42. The National Institute for Occupational Safety and Health (NIOSH) [Internet]. Workplace Safety & Health Topics. Reproductive Health and the Workplace. Noise. 2022 [cited 2022 May 2]. Available from: https://www.cdc.gov/niosh/topics/repro/noise.html.

43. National Research Council [Internet]. Health risks from exposure to low levels of ionizing radiation: BEIR VII Phase 2. 2005 [cited 2022 May 2]. Available from: https://nap.nationalacademies.org/catalog/11340/health-risks-from-exposure-to-low-levels-of-ionizing-radiation.

44. Preston DL, Kitahara CM, Freedman DM, Sigurdson AJ, Simon SL, Little MP et al. Breast cancer risk and protracted low-to-moderate dose occupational radiation exposure in the US radiologic technologists cohort, 1983-2008. Br J Cancer. 2016;115(9):1105-12.

45. Lee WJ, Choi Y, Ko S, Cha ES, Kim J, Kim YM et al. Projected lifetime cancer risks from occupational radiation exposure among diagnostic medical radiation workers in South Korea. BMC Cancer. 2018;18(1):1206.

46. Linet MS, Kim KP, Miller DL, Kleinerman RA, Simon SL, Berrington de Gonzalez A. Historical review of occupational exposures and cancer risks in medical radiation workers. Radiat Res. 2010;174(6):793-808.

47. Narendran N, Luzhna L, Kovalchuk O. Sex difference of radiation response in occupational and accidental exposure. Front Genet. 2019;10:260.

48. Sont WN, Zielinski JM, Ashmore JP, Jiang H, Krewski D, Fair ME et al. First analysis of cancer incidence and occupational radiation exposure based on the National Dose Registry of Canada. Am J Epidemiol. 2001;153(4):309-18.

49. Ronca AE, Baker ES, Bavendam TG, Beck KD, Miller VM, Tash JS, Jenkins M. Effects of sex and gender on adaptations to space: reproductive health. J Womens Health. 2014; 23(11):967-74.

50. Pogribny I, Raiche J, Slovack M, Kovalchuk O. Dose-dependence, sex- and tissue-specificity, and persistence of radiation-induced genomic DNA methylation changes. Biochem Biophys Res Commun. 2004;320(4):1253-61.

51. Thonneau P, Bujan L, Multigner L, Mieusset R. Occupational heat exposure and male fertility: a review. Hum Reprod. 1998;13(8):2122-5.

52. Al-Otaibi ST. Male infertility among bakers associated with exposure to high environmental temperature at the workplace. J Taibah Univ Med Sci. 2018;13(2):103-7.

53. McLellan TM. Sex-related differences in thermoregulatory responses while wearing protective clothing. Eur J Appl Physiol. 1998;78(1):28-37.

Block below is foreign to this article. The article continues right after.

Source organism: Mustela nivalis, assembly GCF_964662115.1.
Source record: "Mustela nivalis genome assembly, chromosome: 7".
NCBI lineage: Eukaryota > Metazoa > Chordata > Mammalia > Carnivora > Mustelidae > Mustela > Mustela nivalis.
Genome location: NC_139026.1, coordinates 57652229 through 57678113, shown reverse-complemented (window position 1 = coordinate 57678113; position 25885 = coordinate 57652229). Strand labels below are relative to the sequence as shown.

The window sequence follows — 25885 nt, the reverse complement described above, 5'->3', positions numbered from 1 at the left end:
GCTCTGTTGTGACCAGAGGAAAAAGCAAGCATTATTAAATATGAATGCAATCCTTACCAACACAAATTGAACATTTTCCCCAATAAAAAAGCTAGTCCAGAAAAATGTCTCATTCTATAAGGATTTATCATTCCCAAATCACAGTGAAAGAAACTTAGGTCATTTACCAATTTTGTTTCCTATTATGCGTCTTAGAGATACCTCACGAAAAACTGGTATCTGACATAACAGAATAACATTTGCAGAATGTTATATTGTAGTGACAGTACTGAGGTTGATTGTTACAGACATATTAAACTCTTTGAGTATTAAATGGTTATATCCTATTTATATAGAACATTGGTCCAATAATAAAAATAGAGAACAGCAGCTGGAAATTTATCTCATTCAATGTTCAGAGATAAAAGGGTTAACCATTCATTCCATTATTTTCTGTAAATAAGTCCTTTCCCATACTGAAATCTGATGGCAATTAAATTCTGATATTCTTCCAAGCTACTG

54. Selkirk GA, McLellan TM. Influence of aerobic fitness and body fatness on tolerance to uncompensable heat stress. J Appl Physiol (1985). 2001;91(5):2055-63.

55. Suarez L, Felkner M, Hendricks K. The effect of fever, febrile illnesses, and heat exposures on the risk of neural tube defects in a Texas-Mexico border population. Birt Defects Res A Clin Mol Teratol. 2004;70(10):815-9.

56. Kim AM, Tingen CM, Woodruff TK. Sex bias in trials and treatment must end. Nature. 2010;465(7299):688-9.

57. American Conference of Governmental Industrial Hygienists. Threshold limit values for chemical substances and physical agents, and biological exposure indices [Internet]. 2022 [cited 2022 Mar 30]. Available from: https://www.acgih.org/science/tlv-bei-guidelines/.

58. Sorrentino E, Vona R, Monterosso D, Giammarioli AM. Gender issues on occupational safety and health. Ann Ist Super Sanità. 2016;52(2):190-7.

59. Gochfeld M. Framework for gender differences in human and animal toxicology. Environ Res. 2007;104(1):4-21.

60. Mauvais-Jarvis F, Bairey Merz N, Barnes PJ, Brinton RD, Carrero JJ, DeMeo DL et al. Sex and gender: modifiers of health, disease, and medicine. Lancet Lond Engl. 2020; 396(10250):565-82.

61. Rosano GMC, Lewis B, Agewall S, Wassmann S, Vitale C, Schmidt H et al. Gender differences in the effect of cardiovascular drugs: a position document of the Working Group on Pharmacology and Drug Therapy of the ESC. Eur Heart J. 2015;36(40):2677-80.

62. Campos-Serna J, Ronda-Pérez E, Artazcoz L, Moen BE, Benavides FG. Gender inequalities in occupational health related to the unequal distribution of working and employment conditions: a systematic review. Int J Equity Health. 2013;12:57.

63. Hooftman WE, van der Beek AJ, van de Wal BG, Knol DL, Bongers PM, Burdof A, van Mechelen W. Equal task, equal exposure? Are men and women with the same tasks equally exposed to awkward working postures? Ergonomics. 2009;52(9):1079-86.

64. Szeto GPY, Ho P, Ting ACW, Poon JTC, Cheng SWK, Tsang RCC. Work-related musculoskeletal symptoms in surgeons. J Occup Rehabil. 2009;19(2):175-84.

65. McDiarmid M, Oliver M, Ruser J, Gucer P. Male and female rate differences in carpal tunnel syndrome injuries: personal attributes or job tasks? Environ Res. 2000;83(1):23-32.

66. Habib R, Messing K. Gender, women’s work and ergonomics. Ergonomics. 2012;55(2):129-32.

67. Artime-Ríos E, Suárez-Sánchez A, Sánchez-Lasheras F, Seguí-Crespo M. Computer vision syndrome in healthcare workers using video display terminals: an exploration of the risk factors. J Adv Nurs. 2022;78(7):2095-110.